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Friday dawned cloudy and breezy, but was slated to be dry at least.  I packed two rubbermaid boxes of stuff for Steve to ship to Maryland to make more room in the van.  And really, how much fun is it to send yourself a present of damp dirty clothes?  yay!  Mildew and sand!

In reality, it rained a bit on and off and the temperature fluctuated wildly, so that we were always peeling off or piling on the layers.  I went to a talk about harvesting and using sumac.  It was pretty cool and I’ve even used that knowledge since coming home.   I pulled off to the side of the road and stepped into an unseen ditch and staggered up the other side and picked a whole bagful of heads.  I processed it while watching Project Runway, just like our Native American forbears.

It warmed up enough that I decided to brave the cold lake waters.  Emily had gone in once a couple of days ago.  The girls had gone in nearly every day.  but it was cooooold.  I went in slowly, exclaiming rather a lot, but I did it.  The Minnesotans mocked me.

Spot the mother-daughter pair that live below the Mason-Dixon Line...

I must admit, though, that once in, it felt good.  And getting out, I felt so CLEAN, like I sparkled (probably just the nerve endings waking up again).  Of course, that was all out the window as soon as I squelched back into Camp Soggy Bottom, but I at least got the street cred from going into the lake.

Then it was time to start cooking for the potluck.  I opted for chili- one pot vegetarian, one pot containing venison jerky.  Michael cooked some of the bear and some chanterelles that were harvested from the woods that morning.  Yes, we made him double check with several people that they were, in fact, edible.

Pretty! And not at all deadly!

The potluck was great, as usual.  Like last year,  most dishes were either vegetarian or wild game.  I even got to try woodchuck, which was identified by a ripped piece of paper with “wOodChuCK” scrawled on it with charred stick.  I am embarrassed to have not taken a photo.  For the record, it was meh, not something I’d request, but good to know I could eat one if I had to.  Lord knows we have plenty.  Lots of bear dishes, of course.  And, like last year, there was barely a groundnut left when it was over. Om nom nom!

Waitin' for the grub

Gotcher nose

Save me some wOodCHuCk!

I skipped the next morning’s closing circle.  It tends to be teary and long and I needed to get us packed up and out.  Hardening my heart for the trip back out to the World, you know.  Ben had finished his bow at last, so he and Steve and Michael went to the archery range to give it a work out.  The mosquitoes were apparently epic, so they weren’t there long.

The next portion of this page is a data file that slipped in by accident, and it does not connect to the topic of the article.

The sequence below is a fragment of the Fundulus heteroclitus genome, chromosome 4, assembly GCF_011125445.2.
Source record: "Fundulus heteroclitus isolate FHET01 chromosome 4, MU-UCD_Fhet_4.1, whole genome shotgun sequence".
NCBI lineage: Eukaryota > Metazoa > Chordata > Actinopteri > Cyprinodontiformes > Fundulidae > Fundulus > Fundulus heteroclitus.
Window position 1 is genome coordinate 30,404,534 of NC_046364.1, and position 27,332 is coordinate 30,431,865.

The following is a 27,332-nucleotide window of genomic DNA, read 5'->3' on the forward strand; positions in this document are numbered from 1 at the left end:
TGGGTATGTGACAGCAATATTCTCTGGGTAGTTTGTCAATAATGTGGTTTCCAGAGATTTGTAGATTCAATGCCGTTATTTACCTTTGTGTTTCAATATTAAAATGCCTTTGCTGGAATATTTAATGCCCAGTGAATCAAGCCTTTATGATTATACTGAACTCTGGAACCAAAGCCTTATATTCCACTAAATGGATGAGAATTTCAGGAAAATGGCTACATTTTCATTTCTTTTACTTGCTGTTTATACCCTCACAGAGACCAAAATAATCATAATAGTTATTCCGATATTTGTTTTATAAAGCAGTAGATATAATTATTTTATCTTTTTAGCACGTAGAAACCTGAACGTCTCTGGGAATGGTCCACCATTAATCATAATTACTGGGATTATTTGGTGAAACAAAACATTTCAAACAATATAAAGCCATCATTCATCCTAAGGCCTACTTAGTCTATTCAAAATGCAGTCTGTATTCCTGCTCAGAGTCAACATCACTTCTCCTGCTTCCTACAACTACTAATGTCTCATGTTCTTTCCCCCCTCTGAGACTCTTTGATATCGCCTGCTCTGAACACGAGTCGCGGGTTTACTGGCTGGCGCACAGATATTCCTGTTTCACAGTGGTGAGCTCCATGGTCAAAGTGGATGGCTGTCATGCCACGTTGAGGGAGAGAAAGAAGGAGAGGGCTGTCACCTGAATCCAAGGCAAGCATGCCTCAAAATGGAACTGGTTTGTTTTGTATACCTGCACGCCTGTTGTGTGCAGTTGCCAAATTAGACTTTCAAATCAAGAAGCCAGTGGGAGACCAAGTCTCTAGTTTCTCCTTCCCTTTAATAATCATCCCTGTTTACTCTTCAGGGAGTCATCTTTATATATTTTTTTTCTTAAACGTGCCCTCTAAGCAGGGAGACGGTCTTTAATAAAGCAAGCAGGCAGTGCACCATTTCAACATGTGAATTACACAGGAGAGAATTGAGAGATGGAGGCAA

We piled in and were on the road by 11. I had washed one pair of my nylon pants in the lake and wore themthem on Saturday for the drive out.  I was just off the property when it became clear that the pants were filthy by non-camp standards.  The kids were likewise nasty.  Luckily wie didn’t need to go into any restaurants.  Or gas stations.  We headed home via the Upper Peninsula.  I was, once again, staggered by how BIG Michigan is.  We didn’t even make it out before nightfall.  America is large and mostly empty.  Most of the UP is for sale.  Old Howard Johnsons that have become Knights Inns are a little creepy.  But cheap.

We got home at 8:30 on Sunday night and the kids were out the door for the first day of school at 8:30 Monday morning.

A few side notes, and then pictures:

–on the beach, you can find “grandfather stones” these really oddly beautiful rock formations.  I can only find this web entry about them, an excerpt from Weird Wisconsin.  They are sacred to the Bad River tribe, so they ask that you leave them there.  It’s hard to do b/c they are SUPER cool, but the thought of angry Native American spirits hanging around my house is a pretty good deterrent.  Even if they would be helpful to have around at sumac processing time.

Grandfather Stones

Grandfather stone in its natural habitat

–One of Buckskin Brad’s kids was peeing literally every time I saw him.  I came to suspect that he was not an actual child, but one of those weird “time out” dolls that were perversely popular a while back.

–There were 200 folks at the Gathering, and 70 of them were kids.  Or 60.  Can’t recall.  Loads.  Many of them in the one year-18 mos range.  Most of them bare bottomed and apple cheeked.  So. flippin’. cute.

Wagonload o' cute

Photo round-up:

One of Emily's photos

Soggy Bottom, final day

The list of classes


here comes Lily...

Skogan carving a spoon so that he can eat dinner. really.

Me and Emily

cool birch driftwood

Load 'em up and head 'em out!

First day of school and a lunch pail full of roadkill

Wednesday was cold and rainy.  It was hard to believe that just the day before, I’d been sitting on the beach in a bathing suit top, feeling overheated.  I’d made wool mittens that day with little idea that I’d wear them the very next day.  I didn’t sleep well because I had a weather-ear open all night and awoke with each new thunder clap.   We weather-proofed a bit, hanging up old shower curtains as walls around the kitchen canopy.  It was allll class.  That morning at circle, a member of the local tribe’s Bear Clan spoke to us all, pointing out that folks weren’t really as respectful of the bear as they should have been.  She was clear that she wasn’t offended, but felt like the bear’s death and gift of meat weren’t taken as seriously as they might have and that we should be mindful of this.  It was good for all to hear,  and she asked us to be sure to offer up bear dishes at the potluck on Friday.